According to a study by SBI, the average income of farmers increased by 1.3 to 1.7 times between FY18 and FY22

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As the government strives to achieve its stated target of doubling farmers’ income by 2022-23, a study by India’s largest bank, SBI, shows that between the fiscal year 2017-18 and 2021- 22, the average income of farmers increased by 1.3 – 1.7 times across India, while in some crops such as soybeans in Maharashtra and cotton in Karnataka, incomes actually doubled over the of the same period.

The study, which comes just days after the Center showcased the success stories of farmers who managed to double their incomes over the past few years, also said that increased incomes for farmers growing cash crops have was higher than that of those growing non-cash crops. between FY18 and FY22.

The SBI study is based on primary data from its agricultural portfolio across states, which contains granular data on various agro-intensive branch crops and analyzes how farmers’ incomes have changed over the past five years.

“In principle, we used a well-distributed, well-represented and probabilistic sample to estimate the change in income from FY18 to FY22 for all segments of farmers, large, small and marginal. Our statistical inferences using ‘t-test’ and ‘Ftest’ as well as ‘Lorenz Curve‘ probing the increase in average income and the decrease in inequality validate our main conclusions,” the report states.

The SBI report added that income from related and non-agricultural activities increased by 1.4 to 1.8 times significantly, in line with the increase in farmers’ income over the same period.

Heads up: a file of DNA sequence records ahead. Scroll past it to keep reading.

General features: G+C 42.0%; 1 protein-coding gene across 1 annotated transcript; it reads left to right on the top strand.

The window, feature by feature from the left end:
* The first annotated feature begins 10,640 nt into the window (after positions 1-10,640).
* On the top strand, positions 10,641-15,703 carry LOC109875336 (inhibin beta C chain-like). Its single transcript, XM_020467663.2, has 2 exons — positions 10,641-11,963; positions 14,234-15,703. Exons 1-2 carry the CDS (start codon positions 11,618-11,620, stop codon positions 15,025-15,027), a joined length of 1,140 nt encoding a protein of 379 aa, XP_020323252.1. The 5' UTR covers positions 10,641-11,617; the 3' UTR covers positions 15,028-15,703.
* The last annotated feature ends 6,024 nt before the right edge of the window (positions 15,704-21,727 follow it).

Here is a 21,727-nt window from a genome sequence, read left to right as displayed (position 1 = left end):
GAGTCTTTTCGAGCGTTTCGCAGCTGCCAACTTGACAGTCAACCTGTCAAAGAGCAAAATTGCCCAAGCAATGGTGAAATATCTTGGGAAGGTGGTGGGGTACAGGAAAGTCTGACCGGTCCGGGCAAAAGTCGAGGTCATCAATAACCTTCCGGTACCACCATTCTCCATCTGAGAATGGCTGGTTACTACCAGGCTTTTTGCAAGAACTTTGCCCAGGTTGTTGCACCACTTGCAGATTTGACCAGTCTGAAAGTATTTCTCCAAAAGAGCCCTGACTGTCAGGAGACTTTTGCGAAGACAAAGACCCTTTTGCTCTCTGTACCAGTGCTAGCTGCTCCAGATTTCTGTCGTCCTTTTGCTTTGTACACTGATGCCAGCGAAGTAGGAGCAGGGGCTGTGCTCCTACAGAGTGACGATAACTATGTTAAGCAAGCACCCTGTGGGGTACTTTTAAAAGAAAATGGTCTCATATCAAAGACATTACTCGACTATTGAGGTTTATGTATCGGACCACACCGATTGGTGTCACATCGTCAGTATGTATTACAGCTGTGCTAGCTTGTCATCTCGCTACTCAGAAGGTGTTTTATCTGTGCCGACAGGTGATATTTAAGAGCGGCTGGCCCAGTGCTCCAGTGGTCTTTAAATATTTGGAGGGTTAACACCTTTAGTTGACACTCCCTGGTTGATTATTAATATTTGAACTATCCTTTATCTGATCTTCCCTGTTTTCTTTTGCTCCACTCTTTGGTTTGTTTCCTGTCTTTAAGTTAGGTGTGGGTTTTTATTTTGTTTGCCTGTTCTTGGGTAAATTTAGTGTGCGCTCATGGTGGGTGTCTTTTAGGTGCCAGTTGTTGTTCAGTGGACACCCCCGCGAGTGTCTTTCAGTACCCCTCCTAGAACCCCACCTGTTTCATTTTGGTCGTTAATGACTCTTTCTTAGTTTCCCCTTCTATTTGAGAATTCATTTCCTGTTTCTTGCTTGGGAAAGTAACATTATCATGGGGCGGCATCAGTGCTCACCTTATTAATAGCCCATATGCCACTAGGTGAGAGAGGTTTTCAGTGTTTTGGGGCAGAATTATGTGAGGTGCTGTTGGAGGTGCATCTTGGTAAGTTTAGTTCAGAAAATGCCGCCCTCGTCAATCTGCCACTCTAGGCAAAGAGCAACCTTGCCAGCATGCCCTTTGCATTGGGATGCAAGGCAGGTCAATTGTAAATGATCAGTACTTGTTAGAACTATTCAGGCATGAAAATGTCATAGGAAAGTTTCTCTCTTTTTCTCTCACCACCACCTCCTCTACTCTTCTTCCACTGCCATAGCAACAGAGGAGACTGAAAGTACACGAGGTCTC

“This confirms the trend according to the 77th National Sample Survey that farmers’ source of income has become increasingly diversified outside of crops,” the report said.

The Ashok Dalwai Committee on Doubling Farmers’ Income, set up by the central government in its 14-volume report published a few years ago, said that to double income from both farm and non-farm sources, it would have to increase by 10.4 percent. cent between 2015-16 and 2022-23 (the terminal year) in real terms (corrected for inflation) and not nominally.

He had estimated the average annual income of a farm household in 2015-16 at Rs 96,703, which is expected to rise to Rs 1,72,694 by 2022-23, the end of the current financial year.

The SBI report also sharply criticizes agricultural loan waivers announced by various states and the Center over the past few years, saying the write-offs have failed to bring respite to the subject matter, have sabotaged credit discipline in some geographies and made banks/FIs wary of additional lending.

“Essentially, (it’s) a ‘self-goal’ inflicted by the state on its subjects!” says the report.

He said that since 2014, out of about 37 million eligible farmers, only about 50% have received the amount of loan relief (through March 2022), although in some states more than 90% of farmers have received the debt relief amount.